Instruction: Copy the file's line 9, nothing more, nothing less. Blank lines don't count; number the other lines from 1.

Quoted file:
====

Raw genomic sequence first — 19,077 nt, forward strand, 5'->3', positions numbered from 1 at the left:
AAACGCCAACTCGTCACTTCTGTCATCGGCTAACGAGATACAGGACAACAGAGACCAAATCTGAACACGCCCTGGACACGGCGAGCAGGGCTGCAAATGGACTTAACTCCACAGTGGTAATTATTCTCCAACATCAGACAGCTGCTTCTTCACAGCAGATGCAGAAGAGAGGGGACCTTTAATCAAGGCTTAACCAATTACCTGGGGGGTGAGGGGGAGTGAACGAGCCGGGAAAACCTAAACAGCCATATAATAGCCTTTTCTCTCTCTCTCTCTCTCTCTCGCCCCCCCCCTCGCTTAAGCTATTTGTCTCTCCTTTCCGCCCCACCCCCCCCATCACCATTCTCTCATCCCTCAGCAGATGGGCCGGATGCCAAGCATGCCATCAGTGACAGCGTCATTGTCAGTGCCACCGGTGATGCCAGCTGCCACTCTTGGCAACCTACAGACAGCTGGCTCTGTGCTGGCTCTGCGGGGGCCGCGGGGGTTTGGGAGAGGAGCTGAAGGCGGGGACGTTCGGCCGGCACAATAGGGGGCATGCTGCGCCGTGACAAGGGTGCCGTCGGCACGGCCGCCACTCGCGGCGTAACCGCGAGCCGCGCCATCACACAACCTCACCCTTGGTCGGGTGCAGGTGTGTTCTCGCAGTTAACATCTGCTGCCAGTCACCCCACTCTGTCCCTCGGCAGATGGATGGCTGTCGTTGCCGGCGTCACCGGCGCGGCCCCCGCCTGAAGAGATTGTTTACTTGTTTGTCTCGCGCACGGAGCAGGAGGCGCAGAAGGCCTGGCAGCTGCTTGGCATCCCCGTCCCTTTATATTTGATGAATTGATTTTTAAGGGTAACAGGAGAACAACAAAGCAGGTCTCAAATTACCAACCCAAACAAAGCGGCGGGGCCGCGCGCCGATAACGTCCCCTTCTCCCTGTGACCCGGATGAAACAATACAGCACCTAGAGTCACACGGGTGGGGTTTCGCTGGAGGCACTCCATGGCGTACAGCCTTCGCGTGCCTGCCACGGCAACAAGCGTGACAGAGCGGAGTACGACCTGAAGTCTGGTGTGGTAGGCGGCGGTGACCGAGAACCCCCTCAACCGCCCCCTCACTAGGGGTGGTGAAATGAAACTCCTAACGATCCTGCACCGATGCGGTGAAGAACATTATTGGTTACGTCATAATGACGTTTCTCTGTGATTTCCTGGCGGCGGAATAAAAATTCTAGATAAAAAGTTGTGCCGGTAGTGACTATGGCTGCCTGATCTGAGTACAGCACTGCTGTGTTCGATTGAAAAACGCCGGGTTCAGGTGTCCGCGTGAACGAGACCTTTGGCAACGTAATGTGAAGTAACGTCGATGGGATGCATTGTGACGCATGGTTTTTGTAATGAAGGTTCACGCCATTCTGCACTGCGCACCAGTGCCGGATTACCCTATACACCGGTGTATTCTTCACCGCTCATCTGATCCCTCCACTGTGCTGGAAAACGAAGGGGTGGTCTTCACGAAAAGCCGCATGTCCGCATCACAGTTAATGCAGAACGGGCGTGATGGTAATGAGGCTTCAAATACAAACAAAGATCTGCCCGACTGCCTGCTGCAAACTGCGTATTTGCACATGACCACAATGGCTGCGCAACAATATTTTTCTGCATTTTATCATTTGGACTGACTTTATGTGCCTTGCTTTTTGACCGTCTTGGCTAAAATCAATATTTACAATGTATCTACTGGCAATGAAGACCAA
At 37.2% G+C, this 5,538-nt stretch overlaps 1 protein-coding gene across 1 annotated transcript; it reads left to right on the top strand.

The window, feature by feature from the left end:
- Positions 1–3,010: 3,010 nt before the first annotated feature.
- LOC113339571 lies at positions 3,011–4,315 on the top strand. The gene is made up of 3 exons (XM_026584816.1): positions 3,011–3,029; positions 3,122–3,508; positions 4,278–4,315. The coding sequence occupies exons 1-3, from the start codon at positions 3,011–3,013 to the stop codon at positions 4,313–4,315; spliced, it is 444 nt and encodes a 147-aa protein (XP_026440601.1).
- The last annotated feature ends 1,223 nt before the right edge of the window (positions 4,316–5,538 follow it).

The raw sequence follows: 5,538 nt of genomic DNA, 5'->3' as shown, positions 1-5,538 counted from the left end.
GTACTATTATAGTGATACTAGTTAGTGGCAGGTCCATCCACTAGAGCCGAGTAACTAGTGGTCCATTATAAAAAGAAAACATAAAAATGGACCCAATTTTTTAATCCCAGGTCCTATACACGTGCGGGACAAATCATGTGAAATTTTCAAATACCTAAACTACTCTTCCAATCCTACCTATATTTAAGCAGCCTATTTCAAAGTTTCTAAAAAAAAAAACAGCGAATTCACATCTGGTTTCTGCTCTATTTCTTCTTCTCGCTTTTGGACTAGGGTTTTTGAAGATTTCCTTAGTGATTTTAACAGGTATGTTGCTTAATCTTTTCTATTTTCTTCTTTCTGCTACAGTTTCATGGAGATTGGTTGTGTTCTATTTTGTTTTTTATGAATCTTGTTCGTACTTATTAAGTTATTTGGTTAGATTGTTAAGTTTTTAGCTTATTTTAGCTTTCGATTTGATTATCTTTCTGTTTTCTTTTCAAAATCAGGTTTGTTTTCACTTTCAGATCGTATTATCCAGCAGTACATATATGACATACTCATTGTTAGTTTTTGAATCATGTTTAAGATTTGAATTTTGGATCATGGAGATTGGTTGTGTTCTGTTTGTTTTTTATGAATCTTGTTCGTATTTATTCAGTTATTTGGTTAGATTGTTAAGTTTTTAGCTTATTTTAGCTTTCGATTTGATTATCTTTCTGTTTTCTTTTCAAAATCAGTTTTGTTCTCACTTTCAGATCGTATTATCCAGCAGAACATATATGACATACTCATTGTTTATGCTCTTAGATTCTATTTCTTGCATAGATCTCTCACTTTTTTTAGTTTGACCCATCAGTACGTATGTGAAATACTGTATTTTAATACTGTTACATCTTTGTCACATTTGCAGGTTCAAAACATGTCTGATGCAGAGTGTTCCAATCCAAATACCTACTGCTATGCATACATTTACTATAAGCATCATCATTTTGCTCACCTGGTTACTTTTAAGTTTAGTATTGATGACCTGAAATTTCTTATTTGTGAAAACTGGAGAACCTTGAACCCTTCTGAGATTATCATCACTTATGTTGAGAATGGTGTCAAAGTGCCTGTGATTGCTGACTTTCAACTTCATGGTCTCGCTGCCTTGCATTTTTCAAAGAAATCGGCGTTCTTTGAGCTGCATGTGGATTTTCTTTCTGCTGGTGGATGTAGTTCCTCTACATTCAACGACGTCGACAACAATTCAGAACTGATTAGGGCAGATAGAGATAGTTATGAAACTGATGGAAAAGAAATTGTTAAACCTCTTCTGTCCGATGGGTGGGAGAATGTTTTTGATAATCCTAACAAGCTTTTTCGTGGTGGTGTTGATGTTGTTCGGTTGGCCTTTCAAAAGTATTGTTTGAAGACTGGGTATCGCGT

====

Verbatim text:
GTACTATTATAGTGATACTAGTTAGTGGCAGGTCCATCCACTAGAGCCGAGTAACTAGTGGTCCATTATAAAAAGAAAACATAAAAATGGACCCAATTTTTTAATCCCAGGTCCTATACACGTGCGGGACAAATCATGTGAAATTTTCAAATACCTAAACTACTCTTCCAATCCTACCTATATTTAAGCAGCCTATTTCAAAGTTTCTAAAAAAAAAAACAGCGAATTCACATCTGGTTTCTGCTCTATTTCTTCTTCTCGCTTTTGGACTAGGGTTTTTGAAGATTTCCTTAGTGATTTTAACAGGTATGTTGCTTAATCTTTTCTATTTTCTTCTTTCTGCTACAGTTTCATGGAGATTGGTTGTGTTCTATTTTGTTTTTTATGAATCTTGTTCGTACTTATTAAGTTATTTGGTTAGATTGTTAAGTTTTTAGCTTATTTTAGCTTTCGATTTGATTATCTTTCTGTTTTCTTTTCAAAATCAGGTTTGTTTTCACTTTCAGATCGTATTATCCAGCAGTACATATATGACATACTCATTGTTAGTTTTTGAATCATGTTTAAGATTTGAATTTTGGATCATGGAGATTGGTTGTGTTCTGTTTGTTTTTTATGAATCTTGTTCGTATTTATTCAGTTATTTGGTTAGATTGTTAAGTTTTTAGCTTATTTTAGCTTTCGATTTGATTATCTTTCTGTTTTCTTTTCAAAATCAGTTTTGTTCTCACTTTCAGATCGTATTATCCAGCAGAACATATATGACATACTCATTGTTTATGCTCTTAGATTCTATTTCTTGCATAGATCTCTCACTTTTTTTAGTTTGACCCATCAGTACGTATGTGAAATACTGTATTTTAATACTGTTACATCTTTGTCACATTTGCAGGTTCAAAACATGTCTGATGCAGAGTGTTCCAATCCAAATACCTACTGCTATGCATACATTTACTATAAGCATCATCATTTTGCTCACCTGGTTACTTTTAAGTTTAGTATTGATGACCTGAAATTTCTTATTTGTGAAAACTGGAGAACCTTGAACCCTTCTGAGATTATCATCACTTATGTTGAGAATGGTGTCAAAGTGCCTGTGATTGCTGACTTTCAACTTCATGGTCTCGCTGCCTTGCATTTTTCAAAGAAATCGGCGTTCTTTGAGCTGCATGTGGATTTTCTTTCTGCTGGTGGATGTAGTTCCTCTACATTCAACGACGTCGACAACAATTCAGAACTGATTAGGGCAGATAGAGATAGTTATGAAACTGATGGAAAAGAAATTGTTAAACCTCTTCTGTCCGATGGGTGGGAGAATGTTTTTGATAATCCTAACAAGCTTTTTCGTGGTGGTGTTGATGTTGTTCGGTTGGCCTTTCAAAAGTATTGTTTGAAGACTGGGTATCGCGT